Published October 9, 2015
Biomass , Coal , Data Visualizations , Electricity , Energy - General , Energy and the Environment , Geothermal , Hydropower , Infographics , Interactive , Natural Gas , Nuclear Energy , Petroleum , Renewable Energy , Solar Energy , Transportation , Wind Energy
The World’s Energy System in 2012
The International Energy Association’s publication Energy Technology Perspectives 2015, is accompanied by a set of interactive visualizations that utilizes the data and figures behind its publication on energy technologies. I am an advocate for having students visualize the entire energy system – the diversity of energy sources used to provide electricity to homes and industry and to power our various modes of transportation. I also find it useful to examine how the system is changing over time as our demand for energy grows in light of the need to limit society’s carbon dioxide emissions. These interactive infographics from the IEA illustrate how the world’s energy system will evolve through 2050. There are three parts to this online tool: an energy flow visualization, an emissions reduction visualization and a transportation visualization. Here I am featuring the energy flow visualization where the user can hover over a specific energy source, transformation or end user to study a particular energy flow. The diagram below shows the global energy flow for coal in 2012 and for 2050 (projected); one can easily compare the two graphics to see that coal use will decrease while global energy demand will increase. Have you considered asking your students to evaluate and explain energy flow diagrams?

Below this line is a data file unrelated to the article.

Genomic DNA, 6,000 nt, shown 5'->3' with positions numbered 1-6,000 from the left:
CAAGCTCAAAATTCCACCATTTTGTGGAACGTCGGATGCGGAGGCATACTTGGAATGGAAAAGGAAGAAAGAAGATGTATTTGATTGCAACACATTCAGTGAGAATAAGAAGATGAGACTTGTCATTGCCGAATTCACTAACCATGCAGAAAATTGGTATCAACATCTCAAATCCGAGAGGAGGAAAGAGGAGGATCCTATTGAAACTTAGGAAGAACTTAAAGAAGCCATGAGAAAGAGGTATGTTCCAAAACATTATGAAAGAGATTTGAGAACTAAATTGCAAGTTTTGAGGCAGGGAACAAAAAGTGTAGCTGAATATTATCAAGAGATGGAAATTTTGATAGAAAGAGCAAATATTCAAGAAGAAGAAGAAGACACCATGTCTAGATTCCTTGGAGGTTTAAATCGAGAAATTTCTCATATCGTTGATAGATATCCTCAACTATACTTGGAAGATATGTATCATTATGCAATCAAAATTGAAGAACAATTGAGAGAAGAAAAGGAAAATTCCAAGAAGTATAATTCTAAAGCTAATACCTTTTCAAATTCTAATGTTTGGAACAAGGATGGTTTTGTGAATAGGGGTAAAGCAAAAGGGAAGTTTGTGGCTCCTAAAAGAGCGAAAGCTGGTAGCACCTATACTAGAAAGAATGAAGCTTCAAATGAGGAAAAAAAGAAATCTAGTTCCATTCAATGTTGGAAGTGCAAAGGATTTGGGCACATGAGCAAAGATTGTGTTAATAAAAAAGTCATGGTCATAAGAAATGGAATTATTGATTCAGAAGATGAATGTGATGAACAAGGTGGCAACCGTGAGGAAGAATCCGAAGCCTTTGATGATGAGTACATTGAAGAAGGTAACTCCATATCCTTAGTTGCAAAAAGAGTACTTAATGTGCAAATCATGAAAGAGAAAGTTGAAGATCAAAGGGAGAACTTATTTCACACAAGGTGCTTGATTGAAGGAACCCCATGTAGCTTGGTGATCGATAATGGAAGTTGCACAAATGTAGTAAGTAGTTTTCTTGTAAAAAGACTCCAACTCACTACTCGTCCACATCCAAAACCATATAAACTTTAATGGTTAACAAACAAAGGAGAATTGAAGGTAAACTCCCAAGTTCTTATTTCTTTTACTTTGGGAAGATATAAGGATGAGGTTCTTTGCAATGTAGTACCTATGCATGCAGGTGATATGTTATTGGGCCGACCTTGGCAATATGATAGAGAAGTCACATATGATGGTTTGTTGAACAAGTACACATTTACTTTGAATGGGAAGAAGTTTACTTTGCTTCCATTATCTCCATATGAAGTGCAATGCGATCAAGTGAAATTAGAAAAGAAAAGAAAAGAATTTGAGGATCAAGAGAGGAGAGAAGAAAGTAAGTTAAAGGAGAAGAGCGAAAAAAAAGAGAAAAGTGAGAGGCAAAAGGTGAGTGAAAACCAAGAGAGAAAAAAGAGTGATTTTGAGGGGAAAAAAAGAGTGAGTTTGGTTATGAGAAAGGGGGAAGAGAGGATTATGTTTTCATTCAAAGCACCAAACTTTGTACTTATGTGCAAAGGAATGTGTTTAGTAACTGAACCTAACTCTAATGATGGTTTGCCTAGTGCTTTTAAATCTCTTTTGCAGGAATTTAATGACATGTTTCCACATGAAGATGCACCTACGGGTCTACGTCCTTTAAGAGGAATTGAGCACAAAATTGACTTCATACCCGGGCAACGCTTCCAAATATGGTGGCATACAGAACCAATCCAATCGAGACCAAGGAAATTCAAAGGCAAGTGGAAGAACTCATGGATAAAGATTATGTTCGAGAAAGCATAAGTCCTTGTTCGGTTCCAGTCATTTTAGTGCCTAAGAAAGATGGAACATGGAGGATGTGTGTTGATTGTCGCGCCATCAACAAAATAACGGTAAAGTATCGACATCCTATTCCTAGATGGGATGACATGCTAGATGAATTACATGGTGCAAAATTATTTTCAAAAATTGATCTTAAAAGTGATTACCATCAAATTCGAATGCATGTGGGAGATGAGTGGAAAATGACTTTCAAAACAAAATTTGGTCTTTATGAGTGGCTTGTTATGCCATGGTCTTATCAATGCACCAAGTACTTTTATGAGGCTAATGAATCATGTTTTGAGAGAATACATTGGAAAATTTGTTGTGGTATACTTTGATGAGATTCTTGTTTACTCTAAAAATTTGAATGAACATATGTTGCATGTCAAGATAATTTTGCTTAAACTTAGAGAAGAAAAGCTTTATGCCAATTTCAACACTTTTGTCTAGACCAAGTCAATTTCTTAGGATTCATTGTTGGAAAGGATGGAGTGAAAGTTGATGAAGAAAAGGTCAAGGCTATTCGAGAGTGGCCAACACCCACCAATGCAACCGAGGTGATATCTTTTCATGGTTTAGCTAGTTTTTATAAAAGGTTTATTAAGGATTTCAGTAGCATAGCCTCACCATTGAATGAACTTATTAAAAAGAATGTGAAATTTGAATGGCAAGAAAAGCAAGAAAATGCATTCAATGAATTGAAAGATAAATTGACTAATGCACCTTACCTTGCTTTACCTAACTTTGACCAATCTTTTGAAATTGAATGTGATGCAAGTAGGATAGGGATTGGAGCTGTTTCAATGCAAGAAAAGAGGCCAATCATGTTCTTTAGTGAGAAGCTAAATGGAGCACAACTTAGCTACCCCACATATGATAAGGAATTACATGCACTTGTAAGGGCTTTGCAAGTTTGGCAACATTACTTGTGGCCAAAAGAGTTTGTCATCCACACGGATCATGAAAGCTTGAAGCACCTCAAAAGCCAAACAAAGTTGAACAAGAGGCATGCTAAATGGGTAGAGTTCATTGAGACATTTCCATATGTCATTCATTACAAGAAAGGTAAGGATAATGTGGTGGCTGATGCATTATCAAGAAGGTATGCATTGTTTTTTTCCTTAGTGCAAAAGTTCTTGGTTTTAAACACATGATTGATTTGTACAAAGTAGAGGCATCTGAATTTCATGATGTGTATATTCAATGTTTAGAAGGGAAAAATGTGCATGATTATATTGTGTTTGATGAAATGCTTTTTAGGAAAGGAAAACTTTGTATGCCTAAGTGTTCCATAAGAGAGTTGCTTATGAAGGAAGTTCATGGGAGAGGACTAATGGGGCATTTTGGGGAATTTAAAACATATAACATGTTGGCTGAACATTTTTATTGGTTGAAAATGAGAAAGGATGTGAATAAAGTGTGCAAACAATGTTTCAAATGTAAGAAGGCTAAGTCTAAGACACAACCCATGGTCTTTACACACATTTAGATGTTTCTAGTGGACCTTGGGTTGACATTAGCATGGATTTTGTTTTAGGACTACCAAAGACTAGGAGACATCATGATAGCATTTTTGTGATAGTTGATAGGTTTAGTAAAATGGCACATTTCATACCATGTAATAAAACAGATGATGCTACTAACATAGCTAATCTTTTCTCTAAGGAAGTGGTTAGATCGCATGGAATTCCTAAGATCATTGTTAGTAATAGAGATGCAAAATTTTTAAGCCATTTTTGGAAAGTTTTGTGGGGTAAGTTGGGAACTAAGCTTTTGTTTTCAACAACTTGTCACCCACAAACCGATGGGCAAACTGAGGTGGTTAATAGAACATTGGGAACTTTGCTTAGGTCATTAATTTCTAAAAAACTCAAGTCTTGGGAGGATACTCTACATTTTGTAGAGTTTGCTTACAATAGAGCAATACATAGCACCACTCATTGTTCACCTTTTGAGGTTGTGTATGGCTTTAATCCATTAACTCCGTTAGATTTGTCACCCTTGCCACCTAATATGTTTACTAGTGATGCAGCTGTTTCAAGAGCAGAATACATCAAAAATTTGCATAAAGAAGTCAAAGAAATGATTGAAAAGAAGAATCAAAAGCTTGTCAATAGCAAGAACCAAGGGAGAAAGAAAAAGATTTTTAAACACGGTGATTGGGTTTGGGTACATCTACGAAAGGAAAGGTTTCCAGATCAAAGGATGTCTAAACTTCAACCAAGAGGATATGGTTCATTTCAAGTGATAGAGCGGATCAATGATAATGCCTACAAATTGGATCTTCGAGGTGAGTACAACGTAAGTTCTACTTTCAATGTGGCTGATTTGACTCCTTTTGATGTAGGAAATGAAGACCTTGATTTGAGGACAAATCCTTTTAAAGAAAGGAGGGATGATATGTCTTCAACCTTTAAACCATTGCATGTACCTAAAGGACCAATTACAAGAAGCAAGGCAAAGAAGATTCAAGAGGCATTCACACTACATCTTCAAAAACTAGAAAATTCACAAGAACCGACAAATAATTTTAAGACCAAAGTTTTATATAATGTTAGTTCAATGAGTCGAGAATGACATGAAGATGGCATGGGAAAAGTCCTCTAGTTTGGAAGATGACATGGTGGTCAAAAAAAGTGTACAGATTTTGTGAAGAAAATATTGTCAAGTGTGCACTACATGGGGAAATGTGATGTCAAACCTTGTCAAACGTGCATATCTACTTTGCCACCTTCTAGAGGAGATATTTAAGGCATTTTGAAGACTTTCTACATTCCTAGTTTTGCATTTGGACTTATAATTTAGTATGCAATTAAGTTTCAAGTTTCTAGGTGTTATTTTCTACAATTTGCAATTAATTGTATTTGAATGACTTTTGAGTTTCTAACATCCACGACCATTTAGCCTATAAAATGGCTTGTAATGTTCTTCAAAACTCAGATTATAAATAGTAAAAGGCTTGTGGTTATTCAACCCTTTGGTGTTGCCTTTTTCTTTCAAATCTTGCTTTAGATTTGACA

Global energy flow for coal in 2012 and for 2050 (projected).